Photo credit: pni / Source / CC BY-NC-SA
Have you ever gone into a room and forgotten what you went in there to find? Ever forget someone’s name? Ever spend time looking for something because you couldn’t remember where you put it?
These are normal events for most people. At my age, however, they are becoming more worrisome. Some days I worry about losing my memory.
My dad has Parkinson’s and dementia and it saddens me to watch him struggle. I am reading books about dementia and memory loss diseases to learn how to help him, support those who do his care-giving, and understand some of his challenges.
I am also learning how to prevent or at least diminish the potential for my own memory loss. This past week, I read a great biography about a daughter caring for her dementia-affected mom: Inside the Dementia Epidemic: A Daughter’s Memoir. Besides communicating honesty, empathy and encouragement, the author, Martha Stettinius, offers great appendices of resources – one contains suggested antidotes for dementia.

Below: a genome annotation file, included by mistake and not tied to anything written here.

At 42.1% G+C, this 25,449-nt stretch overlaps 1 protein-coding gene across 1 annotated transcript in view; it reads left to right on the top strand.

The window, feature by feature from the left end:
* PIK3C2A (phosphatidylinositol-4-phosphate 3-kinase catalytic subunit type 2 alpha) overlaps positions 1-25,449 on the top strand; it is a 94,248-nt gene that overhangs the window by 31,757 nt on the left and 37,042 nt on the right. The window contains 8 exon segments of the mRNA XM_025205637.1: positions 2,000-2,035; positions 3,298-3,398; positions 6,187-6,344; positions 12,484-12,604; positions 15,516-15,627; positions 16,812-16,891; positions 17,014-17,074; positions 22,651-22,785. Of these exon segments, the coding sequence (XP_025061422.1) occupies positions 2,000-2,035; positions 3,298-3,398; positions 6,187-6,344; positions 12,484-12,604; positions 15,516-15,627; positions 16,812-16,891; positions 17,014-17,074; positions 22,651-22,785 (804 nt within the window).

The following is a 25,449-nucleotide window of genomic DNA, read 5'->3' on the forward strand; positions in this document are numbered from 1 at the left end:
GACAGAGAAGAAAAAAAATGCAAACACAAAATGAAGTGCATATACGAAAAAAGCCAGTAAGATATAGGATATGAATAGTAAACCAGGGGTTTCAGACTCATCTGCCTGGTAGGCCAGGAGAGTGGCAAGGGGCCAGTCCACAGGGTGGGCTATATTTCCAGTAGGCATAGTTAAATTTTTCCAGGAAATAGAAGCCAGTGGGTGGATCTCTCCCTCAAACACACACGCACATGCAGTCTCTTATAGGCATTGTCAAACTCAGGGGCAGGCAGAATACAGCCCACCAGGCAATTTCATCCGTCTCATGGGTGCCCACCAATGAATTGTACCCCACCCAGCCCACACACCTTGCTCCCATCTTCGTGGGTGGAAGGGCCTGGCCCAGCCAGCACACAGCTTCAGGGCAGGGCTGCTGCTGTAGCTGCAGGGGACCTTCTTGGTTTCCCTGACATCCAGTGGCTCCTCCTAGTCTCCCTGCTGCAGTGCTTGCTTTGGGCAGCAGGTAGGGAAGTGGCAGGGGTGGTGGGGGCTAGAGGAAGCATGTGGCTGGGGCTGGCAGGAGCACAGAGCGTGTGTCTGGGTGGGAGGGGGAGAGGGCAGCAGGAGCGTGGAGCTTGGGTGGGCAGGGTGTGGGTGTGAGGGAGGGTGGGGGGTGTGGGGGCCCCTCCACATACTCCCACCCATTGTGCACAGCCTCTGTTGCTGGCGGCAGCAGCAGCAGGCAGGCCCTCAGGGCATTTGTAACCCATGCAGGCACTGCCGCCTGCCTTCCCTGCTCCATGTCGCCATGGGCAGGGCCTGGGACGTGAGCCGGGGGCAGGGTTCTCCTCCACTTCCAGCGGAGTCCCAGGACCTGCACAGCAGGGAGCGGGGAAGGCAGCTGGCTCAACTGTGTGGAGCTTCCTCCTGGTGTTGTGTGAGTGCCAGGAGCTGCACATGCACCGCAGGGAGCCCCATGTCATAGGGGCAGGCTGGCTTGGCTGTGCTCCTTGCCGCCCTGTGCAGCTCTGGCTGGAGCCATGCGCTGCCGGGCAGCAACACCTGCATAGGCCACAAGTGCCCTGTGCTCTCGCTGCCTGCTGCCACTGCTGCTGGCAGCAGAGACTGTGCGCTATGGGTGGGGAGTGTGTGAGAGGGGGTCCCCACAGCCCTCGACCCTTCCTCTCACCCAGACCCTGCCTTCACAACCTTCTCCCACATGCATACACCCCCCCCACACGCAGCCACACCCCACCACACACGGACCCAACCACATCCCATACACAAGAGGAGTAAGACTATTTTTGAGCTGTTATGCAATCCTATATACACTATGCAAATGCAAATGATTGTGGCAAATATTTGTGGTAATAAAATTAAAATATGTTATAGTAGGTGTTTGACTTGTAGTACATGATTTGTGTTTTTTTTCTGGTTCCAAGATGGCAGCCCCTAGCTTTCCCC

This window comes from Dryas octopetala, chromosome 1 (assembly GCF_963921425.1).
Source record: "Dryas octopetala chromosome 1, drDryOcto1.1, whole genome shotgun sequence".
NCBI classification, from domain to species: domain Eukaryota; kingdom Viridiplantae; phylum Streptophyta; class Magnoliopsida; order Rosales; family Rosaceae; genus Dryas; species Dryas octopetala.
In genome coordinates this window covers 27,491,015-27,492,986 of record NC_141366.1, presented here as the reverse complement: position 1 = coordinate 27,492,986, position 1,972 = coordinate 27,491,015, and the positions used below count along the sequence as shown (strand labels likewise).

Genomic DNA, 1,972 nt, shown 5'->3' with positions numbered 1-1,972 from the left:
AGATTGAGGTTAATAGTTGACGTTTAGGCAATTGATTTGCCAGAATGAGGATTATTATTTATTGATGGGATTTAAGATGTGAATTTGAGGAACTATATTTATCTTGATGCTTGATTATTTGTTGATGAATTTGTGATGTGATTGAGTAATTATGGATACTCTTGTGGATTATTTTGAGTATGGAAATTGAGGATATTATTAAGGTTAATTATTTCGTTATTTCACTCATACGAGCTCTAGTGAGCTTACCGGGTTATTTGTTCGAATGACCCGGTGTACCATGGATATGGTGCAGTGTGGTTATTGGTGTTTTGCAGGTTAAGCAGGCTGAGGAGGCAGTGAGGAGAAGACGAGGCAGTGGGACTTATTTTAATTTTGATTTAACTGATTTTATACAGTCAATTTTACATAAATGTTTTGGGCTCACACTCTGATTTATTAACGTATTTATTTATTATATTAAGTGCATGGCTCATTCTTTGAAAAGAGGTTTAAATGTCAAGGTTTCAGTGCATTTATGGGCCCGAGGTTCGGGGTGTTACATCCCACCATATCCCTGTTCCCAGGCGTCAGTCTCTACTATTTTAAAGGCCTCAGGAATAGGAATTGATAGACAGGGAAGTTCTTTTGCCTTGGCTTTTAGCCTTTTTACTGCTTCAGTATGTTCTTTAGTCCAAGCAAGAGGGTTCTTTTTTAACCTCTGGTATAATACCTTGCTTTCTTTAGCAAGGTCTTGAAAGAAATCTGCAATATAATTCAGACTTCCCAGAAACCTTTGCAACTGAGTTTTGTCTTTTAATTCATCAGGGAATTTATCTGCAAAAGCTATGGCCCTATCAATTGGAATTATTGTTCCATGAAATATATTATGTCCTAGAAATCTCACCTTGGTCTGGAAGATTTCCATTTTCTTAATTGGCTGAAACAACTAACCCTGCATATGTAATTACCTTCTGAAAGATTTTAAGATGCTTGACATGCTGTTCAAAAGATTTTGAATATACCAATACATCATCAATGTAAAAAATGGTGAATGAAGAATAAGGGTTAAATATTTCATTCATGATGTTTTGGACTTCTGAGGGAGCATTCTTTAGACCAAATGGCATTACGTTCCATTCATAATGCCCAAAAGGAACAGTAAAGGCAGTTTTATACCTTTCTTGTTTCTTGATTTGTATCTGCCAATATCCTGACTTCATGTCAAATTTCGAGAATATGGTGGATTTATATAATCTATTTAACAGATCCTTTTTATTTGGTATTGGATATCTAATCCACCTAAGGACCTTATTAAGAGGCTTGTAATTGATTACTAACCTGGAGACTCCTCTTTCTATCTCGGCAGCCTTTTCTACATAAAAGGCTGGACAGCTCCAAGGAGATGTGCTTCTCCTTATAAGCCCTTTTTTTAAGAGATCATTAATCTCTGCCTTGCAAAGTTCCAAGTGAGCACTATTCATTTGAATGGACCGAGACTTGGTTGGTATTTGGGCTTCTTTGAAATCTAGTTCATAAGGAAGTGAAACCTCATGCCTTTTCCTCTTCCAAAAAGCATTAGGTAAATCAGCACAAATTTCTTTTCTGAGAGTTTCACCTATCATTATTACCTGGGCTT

This is a summary of what she writes:
Studies show that thirty minutes of daily physical activity (housework, walking, weight training, etc) may be our strongest weapon against Alzheimer’s and other memory loss diseases. Aerobic exercise increases blood flow to the brain and stimulates growth of new brain cells.
Add social community and mental stimulation to exercise and you have a great combination. Work, join a club, volunteer, travel, play games – especially crosswords or puzzles, learn to speak another language or play an instrument. Do these things in relationship with others and your brain continues to make connections too.
Nothing new here right? A good diet helps with a lot of things! Eating dark veggies and fruits, cold water fish (salmon, tuna, mackerel) and nuts (almonds, pecans, walnuts) also decreases the risk for memory loss. Vitamins E, C, and B12 may also help. Cut back on sugars and carbs wherever you can.
In addition, Stettinius suggests that you get checked if you have vision problems, sleep apnea or an infection that damages neurons. Researchers consider each of these as possible catalysts for dementia and Alzheimer’s.
This all seems pretty basic and these are health tips I have heard before. I am just a bit more motivated to take them seriously each time I hear about someone else caring for a loved one who suffers memory loss… and that is often. There are 35.6 million people with dementia worldwide today and analysts expect that amount to almost double by 2030 to around 66 million and double again by 2050 to approximately 115 million.
I am going to do what I can so that I do not add to that number.
How about you? Do you need to change some habits? Or did I already ask you that?